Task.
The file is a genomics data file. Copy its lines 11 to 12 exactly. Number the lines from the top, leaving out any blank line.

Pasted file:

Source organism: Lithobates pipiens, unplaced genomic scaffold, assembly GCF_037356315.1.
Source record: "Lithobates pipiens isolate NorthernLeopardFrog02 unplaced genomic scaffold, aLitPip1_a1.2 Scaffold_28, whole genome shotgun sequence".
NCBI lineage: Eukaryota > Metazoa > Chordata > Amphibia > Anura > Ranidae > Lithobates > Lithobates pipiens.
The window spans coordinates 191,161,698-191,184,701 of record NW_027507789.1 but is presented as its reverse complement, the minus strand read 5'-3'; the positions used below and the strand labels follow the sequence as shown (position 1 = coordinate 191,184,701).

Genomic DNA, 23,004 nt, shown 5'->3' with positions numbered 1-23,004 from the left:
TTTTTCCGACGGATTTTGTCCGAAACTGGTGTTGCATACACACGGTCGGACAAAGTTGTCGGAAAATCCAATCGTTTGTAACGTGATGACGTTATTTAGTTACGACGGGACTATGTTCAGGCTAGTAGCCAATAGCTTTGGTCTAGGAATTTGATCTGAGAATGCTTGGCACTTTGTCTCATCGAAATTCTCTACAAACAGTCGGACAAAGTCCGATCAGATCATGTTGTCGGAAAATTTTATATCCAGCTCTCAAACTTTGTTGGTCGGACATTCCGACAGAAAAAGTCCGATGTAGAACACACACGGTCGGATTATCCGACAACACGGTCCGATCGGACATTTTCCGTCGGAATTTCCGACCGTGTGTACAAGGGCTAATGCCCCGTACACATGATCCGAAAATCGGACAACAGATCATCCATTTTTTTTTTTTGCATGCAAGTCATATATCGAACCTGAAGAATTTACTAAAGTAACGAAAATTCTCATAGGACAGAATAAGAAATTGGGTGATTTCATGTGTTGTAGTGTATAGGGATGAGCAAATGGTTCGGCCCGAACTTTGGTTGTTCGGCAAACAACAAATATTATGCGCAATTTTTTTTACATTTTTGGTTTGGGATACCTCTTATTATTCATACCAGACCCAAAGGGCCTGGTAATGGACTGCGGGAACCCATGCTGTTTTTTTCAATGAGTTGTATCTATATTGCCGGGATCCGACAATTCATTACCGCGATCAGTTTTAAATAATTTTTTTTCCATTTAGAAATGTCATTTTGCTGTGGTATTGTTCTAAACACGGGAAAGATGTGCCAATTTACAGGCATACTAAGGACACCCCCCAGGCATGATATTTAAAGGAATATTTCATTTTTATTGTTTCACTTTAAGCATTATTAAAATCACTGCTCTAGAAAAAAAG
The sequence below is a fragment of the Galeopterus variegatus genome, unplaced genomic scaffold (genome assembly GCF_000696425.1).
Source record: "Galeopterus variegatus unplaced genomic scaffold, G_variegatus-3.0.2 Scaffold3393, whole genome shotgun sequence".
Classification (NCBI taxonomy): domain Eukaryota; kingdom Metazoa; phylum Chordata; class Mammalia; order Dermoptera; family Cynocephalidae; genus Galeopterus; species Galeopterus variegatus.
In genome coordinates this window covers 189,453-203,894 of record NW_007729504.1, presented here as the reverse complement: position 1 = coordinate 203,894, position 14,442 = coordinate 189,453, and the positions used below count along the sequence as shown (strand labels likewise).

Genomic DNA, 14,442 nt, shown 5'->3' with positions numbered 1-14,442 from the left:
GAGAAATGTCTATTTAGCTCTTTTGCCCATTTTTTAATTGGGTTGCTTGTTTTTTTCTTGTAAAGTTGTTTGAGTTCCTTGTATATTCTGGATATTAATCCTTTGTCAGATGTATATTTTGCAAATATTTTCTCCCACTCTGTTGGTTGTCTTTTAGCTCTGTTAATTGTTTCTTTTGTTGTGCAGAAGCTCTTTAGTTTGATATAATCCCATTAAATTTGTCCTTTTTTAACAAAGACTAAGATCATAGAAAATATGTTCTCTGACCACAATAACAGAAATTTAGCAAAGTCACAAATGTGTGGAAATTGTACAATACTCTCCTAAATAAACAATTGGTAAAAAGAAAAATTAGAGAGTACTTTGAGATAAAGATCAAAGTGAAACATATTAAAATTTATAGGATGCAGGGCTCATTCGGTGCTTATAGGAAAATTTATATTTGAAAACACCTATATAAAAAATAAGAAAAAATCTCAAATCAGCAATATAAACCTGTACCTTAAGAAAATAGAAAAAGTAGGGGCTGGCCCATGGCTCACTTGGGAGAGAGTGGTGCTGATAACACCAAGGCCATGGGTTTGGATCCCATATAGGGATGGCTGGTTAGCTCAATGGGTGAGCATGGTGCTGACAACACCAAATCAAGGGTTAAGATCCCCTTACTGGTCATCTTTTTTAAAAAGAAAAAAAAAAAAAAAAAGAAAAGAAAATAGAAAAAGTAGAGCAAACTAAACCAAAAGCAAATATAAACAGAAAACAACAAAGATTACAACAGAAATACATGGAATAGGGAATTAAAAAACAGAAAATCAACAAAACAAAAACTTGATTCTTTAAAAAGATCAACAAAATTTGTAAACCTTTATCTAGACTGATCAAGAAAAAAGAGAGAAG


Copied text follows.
Genomic DNA, 14,442 nt, shown 5'->3' with positions numbered 1-14,442 from the left:
GAGAAATGTCTATTTAGCTCTTTTGCCCATTTTTTAATTGGGTTGCTTGTTTTTTTCTTGTAAAGTTGTTTGAGTTCCTTGTATATTCTGGATATTAATCCTTTGTCAGATGTATATTTTGCAAATATTTTCTCCCACTCTGTTGGTTGTCTTTTAGCTCTGTTAATTGTTTCTTTTGTTGTGCAGAAGCTCTTTAGTTTGATATAATCCCATTAAATTTGTCCTTTTTTAACAAAGACTAAGATCATAGAAAATATGTTCTCTGACCACAATAACAGAAATTTAGCAAAGTCACAAATGTGTGGAAATTGTACAATACTCTCCTAAATAAACAATTGGTAAAAAGAAAAATTAGAGAGTACTTTGAGATAAAGATCAAAGTGAAACATATTAAAATTTATAGGATGCAGGGCTCATTCGGTGCTTATAGGAAAATTTATATTTGAAAACACCTATATAAAAAATAAGAAAAAATCTCAAATCAGCAATATAAACCTGTACCTTAAGAAAATAGAAAAAGTAGGGGCTGGCCCATGGCTCACTTGGGAGAGAGTGGTGCTGATAACACCAAGGCCATGGGTTTGGATCCCATATAGGGATGGCTGGTTAGCTCAATGGGTGAGCATGGTGCTGACAACACCAAATCAAGGGTTAAGATCCCCTTACTGGTCATCTTTTTTAAAAAGAAAAAAAAAAAAAAAAAGAAAAGAAAATAGAAAAAGTAGAGCAAACTAAACCAAAAGCAAATATAAACAGAAAACAACAAAGATTACAACAGAAATACATGGAATAGGGAATTAAAAAACAGAAAATCAACAAAACAAAAACTTGATTCTTTAAAAAGATCAACAAAATTTGTAAACCTTTATCTAGACTGATCAAGAAAAAAGAGAGAAG